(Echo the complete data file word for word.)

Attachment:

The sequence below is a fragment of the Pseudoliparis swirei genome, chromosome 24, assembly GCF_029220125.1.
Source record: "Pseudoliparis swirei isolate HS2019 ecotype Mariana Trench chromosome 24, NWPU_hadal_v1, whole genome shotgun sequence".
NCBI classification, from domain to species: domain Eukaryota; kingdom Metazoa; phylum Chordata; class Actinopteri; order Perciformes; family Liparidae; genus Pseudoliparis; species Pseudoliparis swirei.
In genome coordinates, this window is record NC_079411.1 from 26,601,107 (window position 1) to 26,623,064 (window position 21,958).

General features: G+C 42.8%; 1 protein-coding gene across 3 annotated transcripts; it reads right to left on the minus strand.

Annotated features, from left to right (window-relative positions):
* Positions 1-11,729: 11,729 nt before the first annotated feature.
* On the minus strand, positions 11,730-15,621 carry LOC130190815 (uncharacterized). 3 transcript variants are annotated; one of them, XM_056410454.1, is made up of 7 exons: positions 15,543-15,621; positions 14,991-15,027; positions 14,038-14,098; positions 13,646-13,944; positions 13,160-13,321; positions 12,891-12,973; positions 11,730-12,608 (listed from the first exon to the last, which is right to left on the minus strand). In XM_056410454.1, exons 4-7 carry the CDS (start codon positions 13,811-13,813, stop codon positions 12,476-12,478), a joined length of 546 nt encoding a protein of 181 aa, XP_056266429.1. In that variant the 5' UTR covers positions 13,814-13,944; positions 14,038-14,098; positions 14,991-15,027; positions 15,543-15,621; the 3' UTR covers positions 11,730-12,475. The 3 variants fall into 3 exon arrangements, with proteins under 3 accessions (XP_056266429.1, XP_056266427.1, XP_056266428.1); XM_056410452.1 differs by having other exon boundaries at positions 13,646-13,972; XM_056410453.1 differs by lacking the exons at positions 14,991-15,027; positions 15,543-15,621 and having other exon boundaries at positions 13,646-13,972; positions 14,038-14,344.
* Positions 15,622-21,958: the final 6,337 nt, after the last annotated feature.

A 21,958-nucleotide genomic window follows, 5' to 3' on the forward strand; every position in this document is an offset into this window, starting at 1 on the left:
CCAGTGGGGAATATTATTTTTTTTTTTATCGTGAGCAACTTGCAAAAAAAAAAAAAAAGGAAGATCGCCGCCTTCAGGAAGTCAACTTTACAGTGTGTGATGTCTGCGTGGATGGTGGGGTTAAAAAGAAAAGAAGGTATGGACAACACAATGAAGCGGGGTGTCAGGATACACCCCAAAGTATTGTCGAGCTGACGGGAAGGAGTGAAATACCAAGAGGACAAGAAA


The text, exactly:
The sequence below is a fragment of the Pseudoliparis swirei genome, chromosome 24, assembly GCF_029220125.1.
Source record: "Pseudoliparis swirei isolate HS2019 ecotype Mariana Trench chromosome 24, NWPU_hadal_v1, whole genome shotgun sequence".
NCBI classification, from domain to species: domain Eukaryota; kingdom Metazoa; phylum Chordata; class Actinopteri; order Perciformes; family Liparidae; genus Pseudoliparis; species Pseudoliparis swirei.
In genome coordinates, this window is record NC_079411.1 from 26,601,107 (window position 1) to 26,623,064 (window position 21,958).

General features: G+C 42.8%; 1 protein-coding gene across 3 annotated transcripts; it reads right to left on the minus strand.

Annotated features, from left to right (window-relative positions):
* Positions 1-11,729: 11,729 nt before the first annotated feature.
* On the minus strand, positions 11,730-15,621 carry LOC130190815 (uncharacterized). 3 transcript variants are annotated; one of them, XM_056410454.1, is made up of 7 exons: positions 15,543-15,621; positions 14,991-15,027; positions 14,038-14,098; positions 13,646-13,944; positions 13,160-13,321; positions 12,891-12,973; positions 11,730-12,608 (listed from the first exon to the last, which is right to left on the minus strand). In XM_056410454.1, exons 4-7 carry the CDS (start codon positions 13,811-13,813, stop codon positions 12,476-12,478), a joined length of 546 nt encoding a protein of 181 aa, XP_056266429.1. In that variant the 5' UTR covers positions 13,814-13,944; positions 14,038-14,098; positions 14,991-15,027; positions 15,543-15,621; the 3' UTR covers positions 11,730-12,475. The 3 variants fall into 3 exon arrangements, with proteins under 3 accessions (XP_056266429.1, XP_056266427.1, XP_056266428.1); XM_056410452.1 differs by having other exon boundaries at positions 13,646-13,972; XM_056410453.1 differs by lacking the exons at positions 14,991-15,027; positions 15,543-15,621 and having other exon boundaries at positions 13,646-13,972; positions 14,038-14,344.
* Positions 15,622-21,958: the final 6,337 nt, after the last annotated feature.

A 21,958-nucleotide genomic window follows, 5' to 3' on the forward strand; every position in this document is an offset into this window, starting at 1 on the left:
CCAGTGGGGAATATTATTTTTTTTTTTATCGTGAGCAACTTGCAAAAAAAAAAAAAAAGGAAGATCGCCGCCTTCAGGAAGTCAACTTTACAGTGTGTGATGTCTGCGTGGATGGTGGGGTTAAAAAGAAAAGAAGGTATGGACAACACAATGAAGCGGGGTGTCAGGATACACCCCAAAGTATTGTCGAGCTGACGGGAAGGAGTGAAATACCAAGAGGACAAGAAA